2) Don’t play a suited hand if you wouldn’t play the same hand unsuited. Chasing for flushes or straights isn’t a good idea. If you miss your flush, you won’t win the pot and if you hit it, other players will notice the potential flush on board and may not pay you a lot so it’s not worth the investment.

On a side note, yes pocket aces is the best starting hand, but sometimes overrated. Many beginners will win very little or lose very big with this hand. If you’re holding two aces, then chances are that no one else has an ace so they likely won’t see the flop. I usually raise with pocket aces. You actually want to limit the number of players who see the flop and minimize your chance of getting bad beat by a player. Against a random hand, pocket aces will win 83% of the time. That means against four other random hands, pocket aces will win the pot only 47% of the time. No longer impressive right and I guarantee you that anyone calling to see the flop won’t be holding any random hand.

Bluffing is very profitable and an integral part of the game. If you bluff $100 to win a $300 pot, you need to be successful only 33% of the time to break even. Don’t bluff to steal a small pot because you are risking your chips to win very little. Likewise, don’t bluff for a large pot either because the people are already pot-committed meaning they will likely call whatever you bet. There are two important considerations to bluffing: what you think other people have and what other people think you have. If you suspect someone has a big hand, then they will call your bet. Likewise you must also consider what other people think you have because if they don’t think you have a strong hand then they can call your bet even if they have a mediocre hand. Here’s an example of a bluff:

An average player will think only about the cards other people are holding. If you want to be a good player, you have to think what other players think you have. Go up one more level and you’ll have to think what your opponents think you think they have. Every action you make gives away some degree of info and good players will pick up on that. There’s no avoiding that so you have to take advantage of it. You have to think about what your opponent is thinking. Let’s say you limp in and the flop is K-5-3 with two diamonds. You check, your opponent bets and you call. Now your opponent is putting you on a flush draw so you have to play like you ARE on a flush draw. If a diamond comes out on the turn, you bet so other players will think you hit a flush when in reality you are bluffing. If a diamond doesn’t come out, you can’t bluff because your opponent thinks you’re on a flush draw so if you bet, he or she will call your bluff.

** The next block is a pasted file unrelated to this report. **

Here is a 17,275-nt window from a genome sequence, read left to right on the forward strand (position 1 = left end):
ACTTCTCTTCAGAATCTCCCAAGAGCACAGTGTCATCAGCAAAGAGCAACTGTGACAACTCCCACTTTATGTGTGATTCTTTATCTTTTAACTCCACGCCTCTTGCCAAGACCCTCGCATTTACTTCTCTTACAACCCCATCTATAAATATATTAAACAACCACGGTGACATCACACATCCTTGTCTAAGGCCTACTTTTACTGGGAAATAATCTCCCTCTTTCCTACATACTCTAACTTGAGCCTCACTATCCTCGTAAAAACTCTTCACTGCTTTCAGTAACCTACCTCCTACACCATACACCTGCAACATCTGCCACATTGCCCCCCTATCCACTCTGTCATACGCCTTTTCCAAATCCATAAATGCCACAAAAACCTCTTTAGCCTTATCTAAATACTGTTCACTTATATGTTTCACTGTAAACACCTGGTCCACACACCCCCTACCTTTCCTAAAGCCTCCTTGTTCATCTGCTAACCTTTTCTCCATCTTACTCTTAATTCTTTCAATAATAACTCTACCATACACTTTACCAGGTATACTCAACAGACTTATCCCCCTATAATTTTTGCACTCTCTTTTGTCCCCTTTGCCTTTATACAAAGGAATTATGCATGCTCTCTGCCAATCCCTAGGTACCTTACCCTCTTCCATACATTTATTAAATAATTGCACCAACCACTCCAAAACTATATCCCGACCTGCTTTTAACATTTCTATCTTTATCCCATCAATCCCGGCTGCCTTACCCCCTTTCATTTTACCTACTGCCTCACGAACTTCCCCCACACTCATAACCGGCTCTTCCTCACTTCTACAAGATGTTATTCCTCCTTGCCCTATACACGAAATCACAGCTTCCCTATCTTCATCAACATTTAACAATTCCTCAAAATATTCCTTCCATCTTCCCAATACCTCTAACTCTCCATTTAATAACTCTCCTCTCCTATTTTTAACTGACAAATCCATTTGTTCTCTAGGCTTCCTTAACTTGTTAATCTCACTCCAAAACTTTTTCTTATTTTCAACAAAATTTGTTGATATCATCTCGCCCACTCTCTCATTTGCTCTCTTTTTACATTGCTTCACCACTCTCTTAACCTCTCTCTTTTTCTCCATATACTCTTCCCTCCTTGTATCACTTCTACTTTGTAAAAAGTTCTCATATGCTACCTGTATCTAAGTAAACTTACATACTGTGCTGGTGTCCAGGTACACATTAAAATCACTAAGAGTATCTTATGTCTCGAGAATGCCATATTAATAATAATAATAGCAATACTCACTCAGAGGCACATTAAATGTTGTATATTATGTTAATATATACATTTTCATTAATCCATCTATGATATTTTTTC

Categories: Sports

Wau

March 13, 2012 Leave a comment

I don’t think I’ve ever been trolled this badly before…but seriously this is the number wau video math geeks (and everyone else) should watch…

Categories: Humour

Riddle – Prisoners and Hats

March 2, 2012 1 comment

My grade twelve calculus teacher asked our class this five years ago. I like this riddle a lot because of the elegance and simplicity of its solution 😛 :

A sadistic prison guard plays a game with 10 of his prisoners. He has the prisoners all line up facing one way so the one at the front of the line is #1 and the one at the back is #10.

After lining them up, the guard then places either a red hat or a blue hat on top of each prisoner. The prisoners can’t see their own hat colour, but can see the hats of all prisoners in front of them (ie #10 can see the hats of the 9 people in front of him, #8 can only see the 7 hats in front of him etc…). The guard then goes up to #10 and asks what colour his hat is. #10 can respond only either “red” or “blue”. If he is wrong, the guard will shoot him; otherwise, he’s free. Regardless, the prisoner then proceeds to #9 and asks the same thing, then to #8, etc.

Once a prisoner announces either “red” or “blue” all the other prisoners will hear it although they won’t know the fate of that one prisoner. Also assume all the prisoners have good memory so they will remember what each of the previous prisoners said (ie #8 will remember what #9 and #10 said, #7 will remember what #8,9 and 10 said etc…).

Before this game, the prisoners are allowed some time to discuss their strategy before lining up. What should their strategy be so they can guarantee to save the most lives?

Here’s an example of one possible strategy: Prisoner #10 says the colour of #9’s hat. Then #9 says that same colour he heard so he’ll live. The process is repeated with #8 saying #7’s hat colour, #6 saying #5’s hat colour etc… This will guarantee 5 lives, but isn’t the optimal strategy and you can do a lot better.

**For those who solved the riddle, please don’t post the solution in the comments so other people can still have a chance to solve it.**

Categories: Riddles